Companies in better shape than expected, some soft spots

Ljubljana – Slovenia has spent billions to help companies weather the coronavirus crisis and keep unemployment low. Business associations say companies are currently in good shape overall, but they highlight pockets of problems, especially among SMEs and in industries that were shut down for a long time.

The state has put in place measures such as forlough payments, subsidised short-time work, coverage of fixed costs, new lending facilities, loan guarantees and a 12-month loan moratorium.

The Chamber of Commerce and Industry (GZS) says the current liquidity of the corporate sector is “relatively good” thanks in particular to loan deferrals, which GZS’s chief economist Staš Ivanc estimates are worth a combined EUR 2.1 billion.

“Companies and banks will probably be able to agree a continuation of loan payments, but it is of course possible that this will not be viable in all cases,” Ivanc says.

Loans that are more than 90 days overdue have in fact declined year-on-year and in December accounted for just 1.3% of all loans, show GZS data.

And a full 85% of companies polled by the GZS said they had a positive EBITDA last year despite the epidemic.

Another metric that indicates the economy is in good shape is the number of bankruptcies.

Last year a total of 1,125 bankruptcies were initiated, according to the Agency for Public Legal Records (AJPES), down significantly from the year before and the lowest figure since 2015.

In the first two months of this year there were 187, fewer than in the same period last year.

And central bank data show non-performing loans up only slightly last year, by 0.1 percentage points to 1.9% of total loan portfolio at the level of the entire sector.

Nevertheless, the central bank data also show a significant increase in the share of non-performing loans to the restaurant industry, which account for a tenth of all non-performing loans.

The Chamber of Trade Crafts and Small Business (OZS) says the epidemic has been hard on specialised stores as well as services activities such as restaurants and bars, which were either shut down or were severely constrained during the epidemic.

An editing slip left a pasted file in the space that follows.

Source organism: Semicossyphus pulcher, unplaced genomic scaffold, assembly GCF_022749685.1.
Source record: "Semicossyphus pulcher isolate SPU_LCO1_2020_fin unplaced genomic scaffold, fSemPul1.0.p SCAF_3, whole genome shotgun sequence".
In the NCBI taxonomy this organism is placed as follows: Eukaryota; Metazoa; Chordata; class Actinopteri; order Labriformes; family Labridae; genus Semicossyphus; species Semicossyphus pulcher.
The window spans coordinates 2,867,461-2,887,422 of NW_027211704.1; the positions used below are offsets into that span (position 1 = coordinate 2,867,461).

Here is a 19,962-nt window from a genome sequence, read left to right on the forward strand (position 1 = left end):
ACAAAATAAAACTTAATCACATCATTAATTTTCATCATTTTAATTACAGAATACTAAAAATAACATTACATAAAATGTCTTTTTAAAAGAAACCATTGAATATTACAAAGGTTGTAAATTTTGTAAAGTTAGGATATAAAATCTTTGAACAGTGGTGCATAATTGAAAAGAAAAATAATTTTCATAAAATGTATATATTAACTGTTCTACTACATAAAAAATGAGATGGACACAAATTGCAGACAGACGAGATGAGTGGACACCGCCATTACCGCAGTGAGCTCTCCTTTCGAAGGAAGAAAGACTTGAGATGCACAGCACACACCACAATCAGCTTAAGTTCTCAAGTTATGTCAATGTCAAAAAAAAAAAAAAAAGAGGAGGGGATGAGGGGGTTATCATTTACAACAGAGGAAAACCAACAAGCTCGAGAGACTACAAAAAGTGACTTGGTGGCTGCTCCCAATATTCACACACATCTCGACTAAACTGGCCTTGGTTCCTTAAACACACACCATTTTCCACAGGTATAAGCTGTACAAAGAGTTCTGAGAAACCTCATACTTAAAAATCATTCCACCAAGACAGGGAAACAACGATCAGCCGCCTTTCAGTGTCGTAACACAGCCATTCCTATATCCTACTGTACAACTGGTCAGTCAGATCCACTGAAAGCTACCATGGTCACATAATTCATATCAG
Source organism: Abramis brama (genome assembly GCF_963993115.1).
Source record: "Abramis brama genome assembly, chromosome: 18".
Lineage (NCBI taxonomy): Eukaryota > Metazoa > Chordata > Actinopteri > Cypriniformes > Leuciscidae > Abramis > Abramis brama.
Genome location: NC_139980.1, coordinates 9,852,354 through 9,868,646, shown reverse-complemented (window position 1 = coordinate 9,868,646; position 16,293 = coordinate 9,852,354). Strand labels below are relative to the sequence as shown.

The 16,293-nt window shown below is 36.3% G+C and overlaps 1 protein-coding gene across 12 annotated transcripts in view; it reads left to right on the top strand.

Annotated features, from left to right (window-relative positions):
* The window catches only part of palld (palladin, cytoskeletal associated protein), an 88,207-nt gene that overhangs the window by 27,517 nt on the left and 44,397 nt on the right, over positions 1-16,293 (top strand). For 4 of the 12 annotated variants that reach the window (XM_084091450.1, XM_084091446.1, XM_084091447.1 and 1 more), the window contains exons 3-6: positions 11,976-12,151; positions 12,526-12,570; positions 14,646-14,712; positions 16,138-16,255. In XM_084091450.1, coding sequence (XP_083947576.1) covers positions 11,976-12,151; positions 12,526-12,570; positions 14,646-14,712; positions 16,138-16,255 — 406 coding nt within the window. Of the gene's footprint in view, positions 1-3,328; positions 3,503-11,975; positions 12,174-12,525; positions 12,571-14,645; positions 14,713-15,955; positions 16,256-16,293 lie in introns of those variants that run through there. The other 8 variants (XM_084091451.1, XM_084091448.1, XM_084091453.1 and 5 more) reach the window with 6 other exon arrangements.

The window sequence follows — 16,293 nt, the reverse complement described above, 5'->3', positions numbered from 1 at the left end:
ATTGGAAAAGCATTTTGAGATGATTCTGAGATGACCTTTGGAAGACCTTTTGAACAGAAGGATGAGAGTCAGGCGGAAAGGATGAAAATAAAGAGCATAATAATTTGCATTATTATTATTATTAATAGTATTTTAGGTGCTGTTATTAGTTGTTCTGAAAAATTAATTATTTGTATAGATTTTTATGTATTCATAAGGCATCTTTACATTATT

The OZS says the majority of SMEs had decided to retain staff on state subsidies rather than making layoffs, but despite the subsidies and the gradual reopening of all industries, it estimates it will take long before business is back to pre-pandemic levels.

“We expect the recovery to last long, two to three years. This is why we are appealing to the government to spend the bulk of EU economic recovery funds on industries that have been hit hardest,” the OZS says.

The GZS’s Ivanc notes that most of the measures which have propped up liquidity will be phased out this year. The coming months, when loan deferrals made last spring will expire, will be “a test of the resilience of companies and banks”.

The country’s largest banks are bullish.

“The situation in the economy is significantly better than we had dared to expect when the first wave of the epidemic hit… We do not expect major problems with loan payments,” says Andrej Lasič, executive director at NLB responsible for large corporate and institutional investors clients.

Both NLB, the market leader, and NKBM, the runner-up, say they will work with closely with companies in industries such as tourism to find the best solutions on an individual basis.

“We’re aware of the important role we’re playing in mitigating the consequences of the economic crisis caused by the Covid-19 epidemic, which is why we are a responsible partner to our clients,” NKBM said.